Michael Baird talks about the first DNA court cases.
Well 25 years ago, it was a lot different than it is today. There were fewer companies that were doing DNA testing. The company I was with then (Lifecodes Corporation) was one of the major commercial companies doing forensic testing as well as paternity.
When I started at Lifecodes in 1982, one of the charges was to develop DNA testing for identification. At that time there wasn’t anything. Most scientists realized that DNA was unique, but whether or not you could tease out those differences between people or not remained to be seen.
Having testified in the first case that involved DNA technology, I can say it was scary. Being an academic going into this, I didn’t really know what to expect. This is before CSI. Before people kind of took DNA for granted. Every case that we did early on was really one that generated a lot of media attention. There was generally someone there following the case. When DNA testimony came on they were recording it. They were asking questions afterwards. It was pretty intense.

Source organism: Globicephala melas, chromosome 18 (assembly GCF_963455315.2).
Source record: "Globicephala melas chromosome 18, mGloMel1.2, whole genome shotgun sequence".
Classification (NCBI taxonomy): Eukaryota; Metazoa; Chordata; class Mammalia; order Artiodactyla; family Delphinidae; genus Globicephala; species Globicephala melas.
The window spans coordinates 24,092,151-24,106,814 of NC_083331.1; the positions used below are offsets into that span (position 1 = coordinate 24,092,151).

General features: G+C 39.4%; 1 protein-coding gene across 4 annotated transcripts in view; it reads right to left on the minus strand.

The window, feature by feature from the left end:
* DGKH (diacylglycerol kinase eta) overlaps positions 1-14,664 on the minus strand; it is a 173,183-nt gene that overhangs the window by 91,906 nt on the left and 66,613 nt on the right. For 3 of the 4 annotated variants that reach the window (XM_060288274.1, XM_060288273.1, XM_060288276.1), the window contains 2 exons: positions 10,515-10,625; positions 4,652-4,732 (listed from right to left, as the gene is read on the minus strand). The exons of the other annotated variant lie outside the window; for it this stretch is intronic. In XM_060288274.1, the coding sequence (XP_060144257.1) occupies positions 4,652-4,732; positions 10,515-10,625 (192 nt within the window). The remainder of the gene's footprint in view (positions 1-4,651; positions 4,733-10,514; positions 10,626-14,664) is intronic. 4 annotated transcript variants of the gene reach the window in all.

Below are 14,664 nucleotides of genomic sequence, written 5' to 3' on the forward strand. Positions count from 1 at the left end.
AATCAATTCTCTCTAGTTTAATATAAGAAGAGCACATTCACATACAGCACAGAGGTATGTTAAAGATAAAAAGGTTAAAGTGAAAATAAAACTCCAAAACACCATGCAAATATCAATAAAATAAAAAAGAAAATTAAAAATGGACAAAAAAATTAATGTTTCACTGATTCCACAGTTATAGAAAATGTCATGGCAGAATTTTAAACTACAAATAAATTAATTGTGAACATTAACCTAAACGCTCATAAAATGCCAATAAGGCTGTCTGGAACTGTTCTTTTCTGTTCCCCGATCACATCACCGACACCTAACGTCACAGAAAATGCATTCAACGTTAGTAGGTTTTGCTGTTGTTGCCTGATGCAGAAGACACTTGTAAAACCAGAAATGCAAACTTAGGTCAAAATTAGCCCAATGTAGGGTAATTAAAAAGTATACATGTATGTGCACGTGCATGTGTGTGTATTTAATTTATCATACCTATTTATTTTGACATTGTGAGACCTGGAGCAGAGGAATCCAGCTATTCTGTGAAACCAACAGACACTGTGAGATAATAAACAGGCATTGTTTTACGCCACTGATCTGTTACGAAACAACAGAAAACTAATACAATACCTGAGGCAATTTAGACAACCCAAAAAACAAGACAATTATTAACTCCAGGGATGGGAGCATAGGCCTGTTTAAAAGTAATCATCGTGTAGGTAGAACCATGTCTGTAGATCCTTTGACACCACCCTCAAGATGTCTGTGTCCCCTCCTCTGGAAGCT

When I first got involved with DNA testing, it was the old-fashioned methodology called RFLP testing. That’s not done anymore. That’s been replaced by PCR analysis using different markers. That was really a game-changer in terms of what you could do; what kind of samples you could test, what kind of results you could get.
I think now we’re looking at expanding even beyond that kind of testing – the STR testing. Looking at methodologies using sequencing technology. Using SNP technology. I think that is going to play a big role in forensics going forward.
WOULD YOU LIKE TO SEE MORE ARTICLES LIKE THIS? SUBSCRIBE TO THE ISHI BLOG BELOW!